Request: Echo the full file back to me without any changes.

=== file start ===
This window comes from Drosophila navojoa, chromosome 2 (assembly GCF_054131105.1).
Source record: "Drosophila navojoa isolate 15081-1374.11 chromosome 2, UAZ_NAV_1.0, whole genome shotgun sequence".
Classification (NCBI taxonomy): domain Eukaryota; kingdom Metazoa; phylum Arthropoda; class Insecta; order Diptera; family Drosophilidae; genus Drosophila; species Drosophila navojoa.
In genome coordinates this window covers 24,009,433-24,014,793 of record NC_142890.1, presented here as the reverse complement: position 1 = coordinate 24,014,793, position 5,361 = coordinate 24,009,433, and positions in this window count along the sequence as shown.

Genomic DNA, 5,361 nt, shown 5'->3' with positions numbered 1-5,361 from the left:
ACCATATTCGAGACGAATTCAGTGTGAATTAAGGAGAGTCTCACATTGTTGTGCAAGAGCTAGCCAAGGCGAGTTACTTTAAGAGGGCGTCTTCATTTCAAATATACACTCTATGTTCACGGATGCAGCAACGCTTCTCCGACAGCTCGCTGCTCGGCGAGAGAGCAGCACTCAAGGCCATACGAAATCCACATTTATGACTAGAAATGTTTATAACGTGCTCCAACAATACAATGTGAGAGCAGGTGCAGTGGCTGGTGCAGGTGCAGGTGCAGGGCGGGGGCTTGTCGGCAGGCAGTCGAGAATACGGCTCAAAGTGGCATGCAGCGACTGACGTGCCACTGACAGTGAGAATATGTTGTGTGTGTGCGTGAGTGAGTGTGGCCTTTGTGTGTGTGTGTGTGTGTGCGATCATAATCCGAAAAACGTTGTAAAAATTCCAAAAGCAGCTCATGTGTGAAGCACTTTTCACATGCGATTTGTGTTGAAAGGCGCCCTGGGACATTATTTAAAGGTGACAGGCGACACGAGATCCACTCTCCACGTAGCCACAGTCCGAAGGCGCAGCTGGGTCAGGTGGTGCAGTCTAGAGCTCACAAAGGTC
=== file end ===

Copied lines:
This window comes from Drosophila navojoa, chromosome 2 (assembly GCF_054131105.1).
Source record: "Drosophila navojoa isolate 15081-1374.11 chromosome 2, UAZ_NAV_1.0, whole genome shotgun sequence".
Classification (NCBI taxonomy): domain Eukaryota; kingdom Metazoa; phylum Arthropoda; class Insecta; order Diptera; family Drosophilidae; genus Drosophila; species Drosophila navojoa.
In genome coordinates this window covers 24,009,433-24,014,793 of record NC_142890.1, presented here as the reverse complement: position 1 = coordinate 24,014,793, position 5,361 = coordinate 24,009,433, and positions in this window count along the sequence as shown.

Genomic DNA, 5,361 nt, shown 5'->3' with positions numbered 1-5,361 from the left:
ACCATATTCGAGACGAATTCAGTGTGAATTAAGGAGAGTCTCACATTGTTGTGCAAGAGCTAGCCAAGGCGAGTTACTTTAAGAGGGCGTCTTCATTTCAAATATACACTCTATGTTCACGGATGCAGCAACGCTTCTCCGACAGCTCGCTGCTCGGCGAGAGAGCAGCACTCAAGGCCATACGAAATCCACATTTATGACTAGAAATGTTTATAACGTGCTCCAACAATACAATGTGAGAGCAGGTGCAGTGGCTGGTGCAGGTGCAGGTGCAGGGCGGGGGCTTGTCGGCAGGCAGTCGAGAATACGGCTCAAAGTGGCATGCAGCGACTGACGTGCCACTGACAGTGAGAATATGTTGTGTGTGTGCGTGAGTGAGTGTGGCCTTTGTGTGTGTGTGTGTGTGTGCGATCATAATCCGAAAAACGTTGTAAAAATTCCAAAAGCAGCTCATGTGTGAAGCACTTTTCACATGCGATTTGTGTTGAAAGGCGCCCTGGGACATTATTTAAAGGTGACAGGCGACACGAGATCCACTCTCCACGTAGCCACAGTCCGAAGGCGCAGCTGGGTCAGGTGGTGCAGTCTAGAGCTCACAAAGGTC